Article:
The philosopher Henry Richardson's short book is a defense of a position on a neglected topic in medical research ethics. Clinical research ethics has been a longstanding area of study, dating back to the aftermath of the Nazi death-camp doctors and the Tuskegee syphilis study. Most ethical regulations and institutions (such as Institutiional Review Boards) have developed in response to those past abuses, including the stress on obtaining informed consent from the subject. Richardson points out that that these ethical regulations do not address one of the key dilemmas faced by medical researchers whether or not they have obligations towards subjects who need care not directly related to the purpose of the study, termed "ancillary care obligations." Does a researcher testing an HIV vaccine in Africa have an obligation to provide anti-retrovirals to those who become HIV positive during the trial? Should a researcher studying a volunteer's brain scan, who sees a possible tumor, do more than simply refer him or her to a specialist? While most would agree that some special obligation does exist in these cases, what is the basis of this obligation, and what are its limits? Richardson's analysis of those key questions and the development of his own position are at the heart of this book, which will appeal to bioethicists studying research ethics, to policy makers, and to political and moral philosophers interested in the obligations of beneficence, one of the key issues in moral theory.
" 'Philosophy recovers itself,' wrote John Dewey, 'when it ceases to be a device for dealing with the problems of philosophers and becomes a method, cultivated by philosophers, for dealing with the problems of men.' Henry Richardson confronts a problem in the ethics of medical research that is often (as his many real-life examples show) a matter of life and death. The problem is unexplored and quite difficult: Richardson finds he must craft new theory to deal with it. The theory he creates shows how we become morally entangled with others without intending to, as we enter into intimacies with them. This theory of moral entanglement is a genuine discovery in philosophy, with application across a wide range of human relationships. Since the theory was designed for medical researchers it also provides a bespoke ethical framework, as well as specific guidance, for researchers in the field. This book shows practical philosophy at its best: inspired by real problems, responding with powerful solutions." Leif Wenar, Chair of Ethics, King's College London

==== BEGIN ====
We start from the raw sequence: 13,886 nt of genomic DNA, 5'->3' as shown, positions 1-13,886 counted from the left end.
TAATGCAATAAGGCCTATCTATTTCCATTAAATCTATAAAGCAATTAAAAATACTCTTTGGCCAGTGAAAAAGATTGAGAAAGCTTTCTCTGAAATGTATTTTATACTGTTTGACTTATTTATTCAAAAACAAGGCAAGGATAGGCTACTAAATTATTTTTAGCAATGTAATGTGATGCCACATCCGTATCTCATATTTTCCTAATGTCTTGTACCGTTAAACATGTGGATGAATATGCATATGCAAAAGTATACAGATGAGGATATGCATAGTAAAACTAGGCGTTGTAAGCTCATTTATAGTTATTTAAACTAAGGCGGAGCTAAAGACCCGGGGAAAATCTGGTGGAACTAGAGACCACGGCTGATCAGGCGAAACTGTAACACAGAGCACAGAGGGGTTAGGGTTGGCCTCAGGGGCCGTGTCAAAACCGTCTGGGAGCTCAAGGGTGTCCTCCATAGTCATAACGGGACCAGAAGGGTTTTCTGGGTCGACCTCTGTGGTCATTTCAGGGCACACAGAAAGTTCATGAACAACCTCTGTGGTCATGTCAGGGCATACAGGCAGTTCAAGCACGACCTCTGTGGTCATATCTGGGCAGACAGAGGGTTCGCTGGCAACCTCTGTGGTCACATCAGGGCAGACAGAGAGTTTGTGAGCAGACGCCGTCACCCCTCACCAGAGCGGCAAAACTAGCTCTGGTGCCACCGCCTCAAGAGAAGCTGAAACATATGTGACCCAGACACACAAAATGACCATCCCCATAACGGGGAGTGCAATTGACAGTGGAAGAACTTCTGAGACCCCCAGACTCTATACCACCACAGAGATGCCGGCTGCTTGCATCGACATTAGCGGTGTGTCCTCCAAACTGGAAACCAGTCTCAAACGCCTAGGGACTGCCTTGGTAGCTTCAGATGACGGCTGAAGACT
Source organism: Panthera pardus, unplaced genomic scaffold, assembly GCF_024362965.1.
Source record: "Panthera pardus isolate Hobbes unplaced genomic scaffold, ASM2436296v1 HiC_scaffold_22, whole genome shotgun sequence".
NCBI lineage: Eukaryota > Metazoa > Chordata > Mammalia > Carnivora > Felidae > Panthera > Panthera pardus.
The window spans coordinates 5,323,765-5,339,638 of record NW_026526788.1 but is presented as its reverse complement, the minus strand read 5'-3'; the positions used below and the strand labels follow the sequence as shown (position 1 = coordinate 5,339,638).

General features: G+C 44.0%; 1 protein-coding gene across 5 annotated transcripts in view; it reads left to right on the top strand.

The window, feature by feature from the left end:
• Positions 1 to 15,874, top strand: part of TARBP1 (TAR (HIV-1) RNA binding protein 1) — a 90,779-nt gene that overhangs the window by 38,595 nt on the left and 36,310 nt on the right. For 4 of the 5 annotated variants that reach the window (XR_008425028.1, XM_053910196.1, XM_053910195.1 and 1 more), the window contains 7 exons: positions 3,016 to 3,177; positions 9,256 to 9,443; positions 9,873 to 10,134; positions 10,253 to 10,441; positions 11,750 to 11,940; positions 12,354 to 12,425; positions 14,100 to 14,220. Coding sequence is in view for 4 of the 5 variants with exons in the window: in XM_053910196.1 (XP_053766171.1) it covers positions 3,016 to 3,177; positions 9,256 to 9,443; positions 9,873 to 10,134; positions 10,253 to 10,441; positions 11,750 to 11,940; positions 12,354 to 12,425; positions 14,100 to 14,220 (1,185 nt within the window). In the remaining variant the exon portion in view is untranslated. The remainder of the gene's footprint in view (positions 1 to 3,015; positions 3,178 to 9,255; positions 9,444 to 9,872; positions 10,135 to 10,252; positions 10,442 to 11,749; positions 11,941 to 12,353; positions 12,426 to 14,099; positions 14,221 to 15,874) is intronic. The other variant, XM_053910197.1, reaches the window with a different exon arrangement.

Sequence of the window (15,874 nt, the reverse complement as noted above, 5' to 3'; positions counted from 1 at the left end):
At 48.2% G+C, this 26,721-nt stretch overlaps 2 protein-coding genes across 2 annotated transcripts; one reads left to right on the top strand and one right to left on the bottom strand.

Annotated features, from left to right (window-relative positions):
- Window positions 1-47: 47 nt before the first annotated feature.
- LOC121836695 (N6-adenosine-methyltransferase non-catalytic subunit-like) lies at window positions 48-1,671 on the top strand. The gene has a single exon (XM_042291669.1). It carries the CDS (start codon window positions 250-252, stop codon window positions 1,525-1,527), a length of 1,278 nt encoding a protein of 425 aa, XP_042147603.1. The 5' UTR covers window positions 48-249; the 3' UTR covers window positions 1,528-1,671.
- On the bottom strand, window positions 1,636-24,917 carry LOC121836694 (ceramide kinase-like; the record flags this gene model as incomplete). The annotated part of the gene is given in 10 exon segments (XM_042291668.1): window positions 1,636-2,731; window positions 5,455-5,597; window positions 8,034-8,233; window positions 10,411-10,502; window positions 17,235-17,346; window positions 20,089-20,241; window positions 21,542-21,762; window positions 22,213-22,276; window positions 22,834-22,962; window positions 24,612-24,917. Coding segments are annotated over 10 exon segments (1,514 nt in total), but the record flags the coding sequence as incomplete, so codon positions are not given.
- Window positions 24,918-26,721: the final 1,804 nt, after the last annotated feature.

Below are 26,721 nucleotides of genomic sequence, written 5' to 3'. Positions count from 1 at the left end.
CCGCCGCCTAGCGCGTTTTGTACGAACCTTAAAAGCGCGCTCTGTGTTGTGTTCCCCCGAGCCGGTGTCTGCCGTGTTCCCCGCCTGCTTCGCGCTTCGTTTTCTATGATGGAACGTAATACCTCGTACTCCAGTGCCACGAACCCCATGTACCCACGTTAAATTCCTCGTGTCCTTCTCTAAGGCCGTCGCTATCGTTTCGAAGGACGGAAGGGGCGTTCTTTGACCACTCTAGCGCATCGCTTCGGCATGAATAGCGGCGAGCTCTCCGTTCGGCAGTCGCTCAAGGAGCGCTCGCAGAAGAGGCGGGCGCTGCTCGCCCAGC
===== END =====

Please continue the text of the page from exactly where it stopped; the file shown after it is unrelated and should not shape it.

"A medical researcher investigating transmission of malaria may find that a subject has another disease. Does the researcher have an obligation to devote some of the team's resources to treating this disease? The traditional principles of research ethics do not ask much less answer this important question. In this theoretically and practically rich book, Henry Richardson seeks to provide an answer and to identify issues that need further exploration. He argues that "ancillary care obligations" are explained by "moral entanglement" and cannot be justified by traditional principles of justice or the duty to rescue. He is admirably soft-hearted and tough-minded in combining his long demonstrated philosophical acuity with a deep knowledge of the problems on the ground. Richardson's book is characterized by great generosity towards those who need help, towards the problems faced by researchers, and towards the scholarly community - even those with whom he disagrees." - Alan Wertheimer, Senior Research Scholar, Department of Bioethics, National Institutes of Health